The second part of your inquiry is answered in part DR 5-107. First, DR 5-107(A) prohibits you from accepting compensation for your legal services from someone other than the client except with the consent of the client after full disclosure. Thus, if the other entities were to consent to the arrangement after full disclosure of the possible effect it may have on your independent professional judgment, such employment could be allowed.
However, DR 5-107(B) also prohibits a lawyer from permitting another to direct or regulate his or her professional judgment in rendering such legal services. Thus, it must be made very clear to your current employer that should it really desire you to represent another entity, you will be ethically required to remain free of all direction or regulation of the service rendered to the other. This includes, but is not limited to, your freedom to arrange all conferences and contacts with the entity. Dee C-56 and C-110.
ABA Informal Opinion 973 recognizes another, and perhaps even more important, danger of exploitation of your services by your current employer. Your representation of other entities where your employer receives a profit for such services would involve the corporation in the unauthorized practice of law. Your participation in such an undertaking is absolutely forbidden by DR 3-101(A). See C-199. This means that you must not permit your employer "under the guise of reimbursement, to receive any greater amount from the (outside entity) than that actually required to reimburse it for its lawyer's services . . . ." Formal Opinion 98. Emphasis added.
ABA Informal Opinion 973 seems to agree that this Michigan guideline is consistent with the requirements of DR 3-101(A). However, that committee further indicated that the danger of unauthorized practice and lay interference remain whenever the corporate employer charges any amount for legal services its employee performs for others. In order to avoid this danger, the committee approved of the representation of the outside entities only where those entities place the lawyers on their own payroll on a part-time basis.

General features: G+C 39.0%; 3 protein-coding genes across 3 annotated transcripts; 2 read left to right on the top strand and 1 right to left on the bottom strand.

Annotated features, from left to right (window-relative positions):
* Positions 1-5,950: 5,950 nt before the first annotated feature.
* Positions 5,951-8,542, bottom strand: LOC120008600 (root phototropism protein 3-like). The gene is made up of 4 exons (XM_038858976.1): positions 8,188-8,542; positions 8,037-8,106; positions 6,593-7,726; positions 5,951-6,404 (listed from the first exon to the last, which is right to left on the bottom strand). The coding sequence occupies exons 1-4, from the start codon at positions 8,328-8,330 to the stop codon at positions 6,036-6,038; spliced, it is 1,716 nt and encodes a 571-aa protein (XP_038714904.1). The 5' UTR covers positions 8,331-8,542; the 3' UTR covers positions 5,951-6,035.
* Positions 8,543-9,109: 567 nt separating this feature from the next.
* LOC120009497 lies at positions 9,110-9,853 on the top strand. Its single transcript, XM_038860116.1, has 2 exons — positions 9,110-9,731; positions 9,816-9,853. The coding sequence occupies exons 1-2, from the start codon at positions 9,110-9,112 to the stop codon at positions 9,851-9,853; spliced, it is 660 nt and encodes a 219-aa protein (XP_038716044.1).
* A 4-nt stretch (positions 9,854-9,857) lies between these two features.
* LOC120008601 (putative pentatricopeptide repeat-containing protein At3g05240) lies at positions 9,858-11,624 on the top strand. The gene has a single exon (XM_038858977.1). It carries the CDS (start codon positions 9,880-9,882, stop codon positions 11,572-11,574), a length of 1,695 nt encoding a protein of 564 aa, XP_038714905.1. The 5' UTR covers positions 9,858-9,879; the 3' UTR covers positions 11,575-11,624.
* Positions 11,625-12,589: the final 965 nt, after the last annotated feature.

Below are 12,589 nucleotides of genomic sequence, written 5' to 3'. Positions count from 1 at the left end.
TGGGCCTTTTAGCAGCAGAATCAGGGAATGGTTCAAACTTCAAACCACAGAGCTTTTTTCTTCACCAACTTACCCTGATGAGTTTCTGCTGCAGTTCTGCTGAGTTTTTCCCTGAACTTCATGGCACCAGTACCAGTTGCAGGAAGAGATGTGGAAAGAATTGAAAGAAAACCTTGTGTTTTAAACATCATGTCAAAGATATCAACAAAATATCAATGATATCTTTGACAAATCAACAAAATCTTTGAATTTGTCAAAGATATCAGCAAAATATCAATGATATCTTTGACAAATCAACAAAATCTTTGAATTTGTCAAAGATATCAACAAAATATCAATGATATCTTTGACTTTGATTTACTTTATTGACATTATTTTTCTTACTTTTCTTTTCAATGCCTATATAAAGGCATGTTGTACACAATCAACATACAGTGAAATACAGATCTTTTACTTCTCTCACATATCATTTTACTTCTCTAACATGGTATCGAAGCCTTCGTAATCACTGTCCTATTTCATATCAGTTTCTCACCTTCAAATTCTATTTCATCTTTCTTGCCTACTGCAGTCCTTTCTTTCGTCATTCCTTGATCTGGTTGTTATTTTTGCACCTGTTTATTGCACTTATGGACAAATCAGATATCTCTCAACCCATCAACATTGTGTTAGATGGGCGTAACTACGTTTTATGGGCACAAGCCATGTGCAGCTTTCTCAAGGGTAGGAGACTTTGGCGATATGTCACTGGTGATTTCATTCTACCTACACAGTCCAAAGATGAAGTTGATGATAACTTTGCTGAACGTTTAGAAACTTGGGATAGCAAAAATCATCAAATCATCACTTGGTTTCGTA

Accordingly, as long as you bill the outside entities directly for your services in a manner consistent with that set out in ABA Informal Opinion 973, and your employer agrees to refrain from any other kind of control over your services, whether you may than represent an outside entity depends upon:
- Whether the exercise of your professional judgment on behalf of the other entity will be or reasonably could be affected by your own financial and personal interest as a full0time employee of the first corporation.
- The extent to which confidential communications from either entity could be disclosed to the other or used against the other during the course of the multiple representation.
Each of these matters requires full disclosure of all of the actually existing and potential conflict due to each. This disclosure must be made to both entities and each must consent. In advising each entity the disclosure should be made to the board of directors and not alone to any director, officer, employee or representative.
Accordingly, it would be proper for you to represent both entities under the circumstances you have indicated only if your employer refrains from control over and billing for your services, and than only following full disclosure and consent of all of the actual and potential conflicts that may result. Insofar as these conflicts may exist, then the joint representation should be rightly declined either by you due to your inability to exercise independent professional judgment on behalf of either, or by either or both entity.